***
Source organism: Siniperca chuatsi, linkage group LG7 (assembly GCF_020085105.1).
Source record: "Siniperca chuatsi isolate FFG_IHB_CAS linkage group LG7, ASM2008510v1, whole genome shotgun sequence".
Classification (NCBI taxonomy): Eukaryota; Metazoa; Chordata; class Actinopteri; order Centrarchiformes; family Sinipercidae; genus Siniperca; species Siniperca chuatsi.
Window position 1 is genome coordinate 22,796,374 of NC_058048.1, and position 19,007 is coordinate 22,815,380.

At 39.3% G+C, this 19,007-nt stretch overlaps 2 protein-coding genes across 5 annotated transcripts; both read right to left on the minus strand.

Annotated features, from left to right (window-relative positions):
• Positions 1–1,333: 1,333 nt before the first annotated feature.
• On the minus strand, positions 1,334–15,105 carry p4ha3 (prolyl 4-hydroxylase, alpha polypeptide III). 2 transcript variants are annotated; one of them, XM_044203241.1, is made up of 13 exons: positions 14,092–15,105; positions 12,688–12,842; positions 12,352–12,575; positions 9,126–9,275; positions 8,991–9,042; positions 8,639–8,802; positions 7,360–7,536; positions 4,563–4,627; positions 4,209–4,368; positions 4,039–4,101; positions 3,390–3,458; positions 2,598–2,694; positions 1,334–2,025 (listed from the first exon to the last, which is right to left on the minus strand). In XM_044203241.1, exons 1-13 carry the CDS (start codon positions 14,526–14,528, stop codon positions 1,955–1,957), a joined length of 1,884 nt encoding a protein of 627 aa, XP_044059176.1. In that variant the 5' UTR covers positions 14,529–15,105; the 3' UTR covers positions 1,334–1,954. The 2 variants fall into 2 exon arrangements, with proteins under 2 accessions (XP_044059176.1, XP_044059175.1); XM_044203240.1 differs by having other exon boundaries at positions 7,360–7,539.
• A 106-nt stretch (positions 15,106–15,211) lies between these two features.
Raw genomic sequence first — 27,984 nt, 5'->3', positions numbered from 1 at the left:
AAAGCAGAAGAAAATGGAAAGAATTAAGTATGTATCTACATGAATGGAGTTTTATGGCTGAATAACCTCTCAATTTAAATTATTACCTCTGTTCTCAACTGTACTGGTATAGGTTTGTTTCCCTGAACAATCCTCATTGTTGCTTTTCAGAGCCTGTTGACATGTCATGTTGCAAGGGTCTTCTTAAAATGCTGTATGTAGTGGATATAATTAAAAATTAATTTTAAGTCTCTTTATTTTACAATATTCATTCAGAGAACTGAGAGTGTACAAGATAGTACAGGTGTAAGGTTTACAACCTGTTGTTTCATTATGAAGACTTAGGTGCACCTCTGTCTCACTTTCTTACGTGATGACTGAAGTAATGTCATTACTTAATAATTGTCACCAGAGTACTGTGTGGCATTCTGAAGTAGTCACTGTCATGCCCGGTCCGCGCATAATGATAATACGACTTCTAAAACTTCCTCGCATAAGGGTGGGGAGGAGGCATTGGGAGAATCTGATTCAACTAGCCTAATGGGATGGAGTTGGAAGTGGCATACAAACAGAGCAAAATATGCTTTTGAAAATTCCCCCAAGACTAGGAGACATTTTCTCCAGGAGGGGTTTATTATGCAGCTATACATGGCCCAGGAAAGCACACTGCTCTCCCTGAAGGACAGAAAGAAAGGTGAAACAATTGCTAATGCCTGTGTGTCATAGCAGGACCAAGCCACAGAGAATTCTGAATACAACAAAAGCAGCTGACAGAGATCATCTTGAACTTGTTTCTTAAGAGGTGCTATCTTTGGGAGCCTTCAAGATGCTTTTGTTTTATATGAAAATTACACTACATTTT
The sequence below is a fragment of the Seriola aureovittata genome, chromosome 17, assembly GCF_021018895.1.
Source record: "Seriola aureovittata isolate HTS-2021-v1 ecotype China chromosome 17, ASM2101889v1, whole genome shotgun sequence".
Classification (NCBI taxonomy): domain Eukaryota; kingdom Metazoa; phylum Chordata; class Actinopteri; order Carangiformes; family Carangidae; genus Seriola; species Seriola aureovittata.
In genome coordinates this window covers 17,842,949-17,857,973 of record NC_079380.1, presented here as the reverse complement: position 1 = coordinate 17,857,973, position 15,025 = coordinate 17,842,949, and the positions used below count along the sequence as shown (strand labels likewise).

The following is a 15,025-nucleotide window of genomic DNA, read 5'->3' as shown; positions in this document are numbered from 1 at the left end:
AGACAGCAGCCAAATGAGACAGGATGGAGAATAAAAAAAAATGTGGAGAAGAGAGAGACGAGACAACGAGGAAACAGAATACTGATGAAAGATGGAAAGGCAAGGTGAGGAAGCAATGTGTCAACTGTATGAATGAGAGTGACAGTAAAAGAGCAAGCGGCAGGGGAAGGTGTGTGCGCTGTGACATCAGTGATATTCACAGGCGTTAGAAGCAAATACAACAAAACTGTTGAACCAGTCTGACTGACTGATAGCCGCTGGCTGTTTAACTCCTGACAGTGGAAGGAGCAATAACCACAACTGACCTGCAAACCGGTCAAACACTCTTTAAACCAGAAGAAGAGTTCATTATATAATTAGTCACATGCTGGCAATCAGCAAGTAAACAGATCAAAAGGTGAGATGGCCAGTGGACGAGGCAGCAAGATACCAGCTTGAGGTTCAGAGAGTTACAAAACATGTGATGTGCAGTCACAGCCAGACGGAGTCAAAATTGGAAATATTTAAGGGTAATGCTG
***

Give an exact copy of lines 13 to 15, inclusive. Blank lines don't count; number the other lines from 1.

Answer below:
Source record: "Seriola aureovittata isolate HTS-2021-v1 ecotype China chromosome 17, ASM2101889v1, whole genome shotgun sequence".
Classification (NCBI taxonomy): domain Eukaryota; kingdom Metazoa; phylum Chordata; class Actinopteri; order Carangiformes; family Carangidae; genus Seriola; species Seriola aureovittata.
In genome coordinates this window covers 17,842,949-17,857,973 of record NC_079380.1, presented here as the reverse complement: position 1 = coordinate 17,857,973, position 15,025 = coordinate 17,842,949, and the positions used below count along the sequence as shown (strand labels likewise).